Innermost coffin of King Tutankhamun. In Cairo's Egyptian Museum.
King Tut is in the news again--not regarding his supposed "curse," but as the subject of high-tech analyses that debunked his supposed "murder" and provided a more realistic representation of the youthful king's features.
In his book, The Murder of Tutankhamen, Egyptologist Bob Brier had claimed to solve the 3,000-year-old mystery of the teenage pharaoh's death. Citing forensic evidence he concluded that Tut was the victim of murder, probably by his chief advisor Aye, a commoner, who then married Tut's widow, Queen Ankhesenamen. According to Brier, "The X-ray of Tutankhamen's skull suggests a blow to the back of the head."
Given my background as a former private investigator and investigative writer who has been involved in several death investigations, as well as co-author of the forensic textbook Crime Science, I have followed the "murder" case with interest. I was skeptical of Brier's conclusions, although very sympathetic to his attempt to apply forensic and historical evidence to an ancient mystery.
Brier's conspiracy theory had many arguments against it, beginning with the uncertainty that there was a blow to the back of Tutankhamen's skull. At most, it was a single blow and was probably not immediately fatal, meaning he had lingered for a time, Brier conceded. Moreover, a bone fragment inside the skull was believed to have been dislodged post-mortem, during mummification. Skeptics observed that even if there had been such a blow, and that it had eventually led to the pharaoh's death, it could have been the result of an accident rather than murder.
Now, sophisticated computer tomography (CT) scans by Liverpool University anatomists have disproved the blow-to-the-head murder scenario. More revealing than conventional X-rays taken in 1968, the CT scanning involved 1,700 digital images taken in .62-millimeter "slices" to produce a three-dimensional anatomical record of Tutankhamen's remains.
Summarizing the results, Zahi Hawass, head of Egypt's Supreme Council of Antiquities, stated, "The team found no evidence for a blow to the back of the head, and no other indication of foul play." The bone fragment--actually fragments, as revealed by the CT images--apparently came from the royal funerary workers having drilled a hole in the skull so that the brain could be pulped with an instrument and removed, and embalming resins could then be poured in.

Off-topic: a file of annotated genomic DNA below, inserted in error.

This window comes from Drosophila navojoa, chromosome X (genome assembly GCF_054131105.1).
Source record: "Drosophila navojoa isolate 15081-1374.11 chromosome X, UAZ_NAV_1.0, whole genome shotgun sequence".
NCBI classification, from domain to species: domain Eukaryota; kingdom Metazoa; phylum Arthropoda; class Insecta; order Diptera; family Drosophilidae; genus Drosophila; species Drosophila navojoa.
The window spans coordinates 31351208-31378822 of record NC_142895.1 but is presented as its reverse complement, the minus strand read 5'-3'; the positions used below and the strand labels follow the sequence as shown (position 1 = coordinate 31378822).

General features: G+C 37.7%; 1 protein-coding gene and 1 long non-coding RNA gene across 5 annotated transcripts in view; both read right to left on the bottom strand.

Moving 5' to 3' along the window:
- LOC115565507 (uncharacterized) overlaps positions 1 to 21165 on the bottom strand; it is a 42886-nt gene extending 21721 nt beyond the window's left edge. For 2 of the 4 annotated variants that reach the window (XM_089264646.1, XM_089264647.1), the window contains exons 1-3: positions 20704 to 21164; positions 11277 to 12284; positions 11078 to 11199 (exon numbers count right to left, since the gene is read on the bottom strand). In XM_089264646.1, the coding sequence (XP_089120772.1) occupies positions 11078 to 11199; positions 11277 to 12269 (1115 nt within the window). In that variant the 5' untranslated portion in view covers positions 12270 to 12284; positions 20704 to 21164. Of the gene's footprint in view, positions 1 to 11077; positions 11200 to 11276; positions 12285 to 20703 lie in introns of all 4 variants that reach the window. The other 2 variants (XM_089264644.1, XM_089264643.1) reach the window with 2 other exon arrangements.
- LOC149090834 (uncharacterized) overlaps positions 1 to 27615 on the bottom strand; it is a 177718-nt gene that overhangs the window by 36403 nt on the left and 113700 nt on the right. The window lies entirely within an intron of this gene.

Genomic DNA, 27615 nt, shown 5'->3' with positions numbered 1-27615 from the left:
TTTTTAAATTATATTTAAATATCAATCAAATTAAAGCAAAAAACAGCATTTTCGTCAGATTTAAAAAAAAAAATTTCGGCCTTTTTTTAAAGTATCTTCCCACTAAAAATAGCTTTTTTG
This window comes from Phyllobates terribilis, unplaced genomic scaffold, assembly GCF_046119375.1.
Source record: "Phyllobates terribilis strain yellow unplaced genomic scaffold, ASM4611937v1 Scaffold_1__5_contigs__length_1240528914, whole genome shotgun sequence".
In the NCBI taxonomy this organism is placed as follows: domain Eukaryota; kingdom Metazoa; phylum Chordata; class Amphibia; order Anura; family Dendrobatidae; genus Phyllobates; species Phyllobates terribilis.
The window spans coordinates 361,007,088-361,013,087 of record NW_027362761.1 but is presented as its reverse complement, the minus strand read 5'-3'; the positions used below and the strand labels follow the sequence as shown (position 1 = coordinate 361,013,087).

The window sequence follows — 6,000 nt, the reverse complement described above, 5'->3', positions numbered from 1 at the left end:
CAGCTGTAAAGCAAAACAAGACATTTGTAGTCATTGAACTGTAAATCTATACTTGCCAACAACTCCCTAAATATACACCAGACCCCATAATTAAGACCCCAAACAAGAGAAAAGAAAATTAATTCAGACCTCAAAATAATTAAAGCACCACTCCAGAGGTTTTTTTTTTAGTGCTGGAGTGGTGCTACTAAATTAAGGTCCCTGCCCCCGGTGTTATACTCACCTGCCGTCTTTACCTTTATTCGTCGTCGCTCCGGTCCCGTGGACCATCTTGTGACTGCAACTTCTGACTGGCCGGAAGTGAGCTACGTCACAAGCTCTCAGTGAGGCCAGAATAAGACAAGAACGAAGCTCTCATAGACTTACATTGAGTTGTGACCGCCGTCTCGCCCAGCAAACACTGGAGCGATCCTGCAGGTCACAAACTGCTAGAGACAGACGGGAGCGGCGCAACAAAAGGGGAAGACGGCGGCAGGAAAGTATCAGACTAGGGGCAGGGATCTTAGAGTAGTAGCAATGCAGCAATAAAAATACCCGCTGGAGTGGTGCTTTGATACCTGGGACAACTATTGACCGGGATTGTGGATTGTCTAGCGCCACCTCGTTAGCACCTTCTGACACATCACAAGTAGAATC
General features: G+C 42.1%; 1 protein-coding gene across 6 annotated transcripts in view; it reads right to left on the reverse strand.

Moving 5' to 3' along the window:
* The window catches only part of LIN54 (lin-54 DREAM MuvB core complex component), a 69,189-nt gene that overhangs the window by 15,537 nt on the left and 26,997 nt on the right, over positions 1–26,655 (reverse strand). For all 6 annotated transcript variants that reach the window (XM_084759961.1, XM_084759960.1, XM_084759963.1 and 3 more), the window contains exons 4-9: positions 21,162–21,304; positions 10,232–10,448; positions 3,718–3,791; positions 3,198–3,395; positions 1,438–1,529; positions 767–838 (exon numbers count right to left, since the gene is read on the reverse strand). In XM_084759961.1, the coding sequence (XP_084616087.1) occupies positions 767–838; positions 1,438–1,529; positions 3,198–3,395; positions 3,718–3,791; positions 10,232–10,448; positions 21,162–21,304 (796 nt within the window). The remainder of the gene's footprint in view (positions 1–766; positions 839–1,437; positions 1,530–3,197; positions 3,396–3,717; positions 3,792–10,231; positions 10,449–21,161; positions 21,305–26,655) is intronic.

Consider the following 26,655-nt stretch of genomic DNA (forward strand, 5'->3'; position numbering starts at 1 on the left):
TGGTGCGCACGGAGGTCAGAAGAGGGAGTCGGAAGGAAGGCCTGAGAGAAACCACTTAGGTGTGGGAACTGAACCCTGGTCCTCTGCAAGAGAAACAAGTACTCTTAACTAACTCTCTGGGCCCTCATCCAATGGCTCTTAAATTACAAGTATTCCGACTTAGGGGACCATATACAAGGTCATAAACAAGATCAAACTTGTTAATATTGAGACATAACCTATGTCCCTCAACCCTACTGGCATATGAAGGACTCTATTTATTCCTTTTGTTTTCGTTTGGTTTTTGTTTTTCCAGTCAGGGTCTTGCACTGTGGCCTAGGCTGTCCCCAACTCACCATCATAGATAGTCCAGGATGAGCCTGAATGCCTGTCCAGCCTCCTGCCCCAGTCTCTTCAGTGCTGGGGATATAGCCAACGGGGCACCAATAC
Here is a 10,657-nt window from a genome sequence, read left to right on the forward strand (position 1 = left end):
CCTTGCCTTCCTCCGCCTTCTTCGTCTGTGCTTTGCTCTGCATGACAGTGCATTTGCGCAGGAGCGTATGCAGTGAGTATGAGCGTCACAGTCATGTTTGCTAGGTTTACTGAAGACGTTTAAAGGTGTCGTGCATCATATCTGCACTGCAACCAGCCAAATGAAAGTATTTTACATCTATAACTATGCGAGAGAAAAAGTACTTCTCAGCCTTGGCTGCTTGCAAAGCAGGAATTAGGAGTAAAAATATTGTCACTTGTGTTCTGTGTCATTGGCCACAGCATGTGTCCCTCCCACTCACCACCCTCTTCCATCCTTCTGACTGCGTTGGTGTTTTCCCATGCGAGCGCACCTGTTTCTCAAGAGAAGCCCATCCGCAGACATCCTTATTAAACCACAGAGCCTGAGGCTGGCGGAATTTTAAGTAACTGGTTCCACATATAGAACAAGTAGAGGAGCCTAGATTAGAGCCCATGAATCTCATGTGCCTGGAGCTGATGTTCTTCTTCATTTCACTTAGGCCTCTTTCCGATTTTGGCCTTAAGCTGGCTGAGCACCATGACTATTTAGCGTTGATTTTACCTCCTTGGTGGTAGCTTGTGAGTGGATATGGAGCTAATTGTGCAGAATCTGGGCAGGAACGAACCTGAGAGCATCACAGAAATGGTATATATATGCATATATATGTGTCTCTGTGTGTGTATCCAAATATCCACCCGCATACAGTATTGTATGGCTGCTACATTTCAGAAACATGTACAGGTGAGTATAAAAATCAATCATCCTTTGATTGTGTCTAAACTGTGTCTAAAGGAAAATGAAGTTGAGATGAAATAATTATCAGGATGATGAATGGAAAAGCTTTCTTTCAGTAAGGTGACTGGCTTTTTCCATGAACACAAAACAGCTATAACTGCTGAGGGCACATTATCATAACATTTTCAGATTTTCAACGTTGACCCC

However, the new investigation did not solve the mystery of Tutankhamen's death. The remains of the slightly-built, five-and-a-half-foot-tall, approximately nineteen-year-old pharaoh revealed no specific cause of death. Poison was not ruled out but would require other analyses to be detected.
Nevertheless several possible causes of death remain:
The effects of an apparently ante-mortem broken right leg. This might have become infected and thus have contributed to Tutankhamen's death. Some experts, however, believe the fracture was caused after the 1922 discovery of Tut's tomb by British archaeologist Howard Carter. (Carter's anatomist, Dr. Douglas Derry, found that congealed oils had glued the mummy into its coffin and he had to cut it in half and chisel it out in sections.)
The result of plague. After Tut's death, his young wife Ankhesenamen soon also went missing from the historical record and may have died. Significantly, after a Hittite prince who had come to marry the widowed queen was murdered, the Hittites attacked Egypt and brought back prisoners who soon died of plague. The disease then spread and persisted among the Hittites, according to an ancient text. Possibly, some speculate, Tut and his wife had succumbed to the same plague.
Chest trauma. The mummy's chest is mangled, the breastbone being missing along with part of the front rib cage. Dr. Derry had not observed this because of the black-resin-coated linen covering the mummy's chest, so it seems unlikely the bones were removed then. Some have suggested that the missing bones resulted from an accident or intentional violence that killed the young pharaoh. Writing in National Geographic (June 2005), A. R. Williams has asked, regarding the bones, "Did the embalmers take them out while preparing a gravely injured Tut for eternity?"
While many such important questions remain, science continues to provide other valuable information. For example, the CT scans also enabled forensic artists to reconstruct Tut's head and facial features, showing an elongated skull, pronounced overbite, and weak chin--a more realistic depiction than the stylized one on his golden funerary mask.
As to the so-called "mummy's curse," it seems no longer operative. In fact the inscription, "Death shall come to he who touches the tomb," was non-existent. In 1980, the site's former security officer admitted the story of the curse had been circulated to frighten away would-be grave robbers. Balancing the list of misfortunes touted by curse proponents is the fact that ten years after the tomb was opened, all but one of the five who first entered it were still living. Carter lived until 1939, when he was sixty-six, and Derry lived to be over eighty years old.
Joe Nickell, Ph.D., is Senior Research Fellow of the Committee for the Scientific Investigation of Claims of the Paranormal and "Investigative Files" columnist for the organization's science magazine, Skeptical Inquirer.
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